Richard Rothstein

Reggie Jackson

The Public Policy Institute is now offering organizations an opportunity to sponsor this one-of-a-kind evening event. Benefits vary based on sponsorship level, but they can include access to a VIP reception with Rothstein and Jackson, tickets to the main event, complimentary copies of The Color of Law , and recognition in all promotional materials. 

Individual tickets will go on sale this week. Check our website or your email in-box this week for details. 

Contact PPI Deputy Director Kari Lerch at or 414-270-2950 for details about partnering with the Public Policy Institute on this event.

Contributing Sponsors

Save the Date

Suicide: The Ripple Effect
Reserve Your Tickets Now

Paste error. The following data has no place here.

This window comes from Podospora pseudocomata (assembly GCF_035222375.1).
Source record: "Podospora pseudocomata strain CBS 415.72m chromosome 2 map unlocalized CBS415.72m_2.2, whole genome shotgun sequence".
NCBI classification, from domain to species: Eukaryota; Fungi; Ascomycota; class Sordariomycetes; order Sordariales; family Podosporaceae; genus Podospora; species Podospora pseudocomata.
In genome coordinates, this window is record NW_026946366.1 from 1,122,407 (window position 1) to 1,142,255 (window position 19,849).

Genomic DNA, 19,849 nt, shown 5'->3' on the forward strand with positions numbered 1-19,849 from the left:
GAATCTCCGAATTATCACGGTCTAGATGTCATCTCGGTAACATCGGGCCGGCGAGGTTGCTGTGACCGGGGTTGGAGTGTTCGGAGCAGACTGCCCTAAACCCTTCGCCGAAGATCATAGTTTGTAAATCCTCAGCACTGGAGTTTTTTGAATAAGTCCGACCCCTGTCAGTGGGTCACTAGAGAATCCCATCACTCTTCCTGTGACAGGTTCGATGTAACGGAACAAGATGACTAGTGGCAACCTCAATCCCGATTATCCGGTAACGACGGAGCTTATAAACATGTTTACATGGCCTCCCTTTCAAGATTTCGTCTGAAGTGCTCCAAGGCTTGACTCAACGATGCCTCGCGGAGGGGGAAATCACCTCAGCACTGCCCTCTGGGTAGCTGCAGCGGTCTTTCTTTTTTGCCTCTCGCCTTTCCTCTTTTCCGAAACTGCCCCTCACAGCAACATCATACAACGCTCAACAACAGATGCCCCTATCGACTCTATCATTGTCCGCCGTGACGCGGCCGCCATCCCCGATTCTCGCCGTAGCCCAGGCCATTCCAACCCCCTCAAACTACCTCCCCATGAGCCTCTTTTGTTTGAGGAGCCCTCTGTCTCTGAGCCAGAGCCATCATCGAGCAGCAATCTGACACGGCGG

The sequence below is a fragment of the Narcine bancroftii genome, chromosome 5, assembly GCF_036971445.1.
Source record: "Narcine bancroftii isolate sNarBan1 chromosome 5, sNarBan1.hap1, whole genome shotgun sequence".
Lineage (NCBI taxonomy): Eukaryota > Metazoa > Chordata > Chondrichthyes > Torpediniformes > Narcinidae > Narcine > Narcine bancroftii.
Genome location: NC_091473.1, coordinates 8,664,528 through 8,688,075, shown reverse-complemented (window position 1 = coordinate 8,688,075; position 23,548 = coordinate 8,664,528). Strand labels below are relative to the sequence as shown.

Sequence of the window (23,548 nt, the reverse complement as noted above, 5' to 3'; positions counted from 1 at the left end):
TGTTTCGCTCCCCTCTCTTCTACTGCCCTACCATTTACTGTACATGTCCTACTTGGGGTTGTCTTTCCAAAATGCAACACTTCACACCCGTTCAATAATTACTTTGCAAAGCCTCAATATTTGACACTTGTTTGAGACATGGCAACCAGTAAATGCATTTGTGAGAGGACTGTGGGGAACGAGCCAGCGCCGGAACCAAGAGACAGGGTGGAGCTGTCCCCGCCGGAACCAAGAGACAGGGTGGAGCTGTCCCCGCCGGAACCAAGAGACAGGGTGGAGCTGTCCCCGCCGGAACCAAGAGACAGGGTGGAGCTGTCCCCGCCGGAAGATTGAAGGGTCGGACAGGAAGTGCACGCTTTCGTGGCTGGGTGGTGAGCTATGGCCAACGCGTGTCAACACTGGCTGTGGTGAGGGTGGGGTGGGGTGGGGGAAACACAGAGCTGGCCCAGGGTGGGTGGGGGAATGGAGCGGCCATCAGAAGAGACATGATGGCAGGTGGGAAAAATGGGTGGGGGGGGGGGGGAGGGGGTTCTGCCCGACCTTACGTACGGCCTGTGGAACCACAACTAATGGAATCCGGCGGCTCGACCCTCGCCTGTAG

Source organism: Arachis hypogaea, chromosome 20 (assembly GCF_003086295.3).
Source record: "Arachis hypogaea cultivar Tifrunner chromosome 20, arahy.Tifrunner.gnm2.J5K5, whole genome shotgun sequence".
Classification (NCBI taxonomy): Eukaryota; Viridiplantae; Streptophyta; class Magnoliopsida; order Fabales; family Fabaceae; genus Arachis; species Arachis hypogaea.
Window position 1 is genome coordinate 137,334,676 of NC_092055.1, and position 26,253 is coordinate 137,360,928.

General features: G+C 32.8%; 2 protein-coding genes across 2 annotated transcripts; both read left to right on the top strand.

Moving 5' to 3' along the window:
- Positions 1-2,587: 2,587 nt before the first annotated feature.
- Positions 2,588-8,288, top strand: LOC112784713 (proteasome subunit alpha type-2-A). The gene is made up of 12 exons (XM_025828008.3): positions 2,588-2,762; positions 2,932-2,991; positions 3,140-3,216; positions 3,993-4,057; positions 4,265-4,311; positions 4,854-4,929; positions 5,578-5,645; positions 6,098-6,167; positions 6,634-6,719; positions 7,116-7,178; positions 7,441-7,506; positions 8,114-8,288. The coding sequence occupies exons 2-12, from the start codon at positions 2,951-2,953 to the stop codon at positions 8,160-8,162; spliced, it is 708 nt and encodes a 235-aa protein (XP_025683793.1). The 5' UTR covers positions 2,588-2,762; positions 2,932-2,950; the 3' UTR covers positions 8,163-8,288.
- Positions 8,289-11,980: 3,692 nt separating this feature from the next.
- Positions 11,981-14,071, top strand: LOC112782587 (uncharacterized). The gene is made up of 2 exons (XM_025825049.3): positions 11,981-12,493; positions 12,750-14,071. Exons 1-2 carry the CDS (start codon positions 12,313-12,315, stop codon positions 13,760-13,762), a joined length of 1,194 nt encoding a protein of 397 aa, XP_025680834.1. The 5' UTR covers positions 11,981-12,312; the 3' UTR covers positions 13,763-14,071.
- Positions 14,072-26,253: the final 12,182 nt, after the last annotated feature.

May 1, May 9 & May 16

Purchase your tickets now for screenings of "Suicide: The Ripple Effect," at theaters in the area. The film chronicles the journey of  Kevin Hines, who'd attempted suicide 17 years ago. Now, he's trying to understand the ripple effects his suicide attempt had on his family, friends, and the first responders who helped save him. He's also working to shine light on inspirational individuals, families, and organizations who are using personal pain to help others find the hope they need to heal.

These screenings are sponsored by Rogers Behavioral Health and Milwaukee County, along with WISE, Milwaukee County Behavioral Health Division, Mental Health America, Prevent Suicide Greater Milwaukee, NAMI Waukesha, and REDgen. Earlier screenings sold out, so reserve your ticket now by downloading this PDF and following the link for the screening you'd like to attend.

Alliance for Wisconsin Youth
Regional Training 
in the Works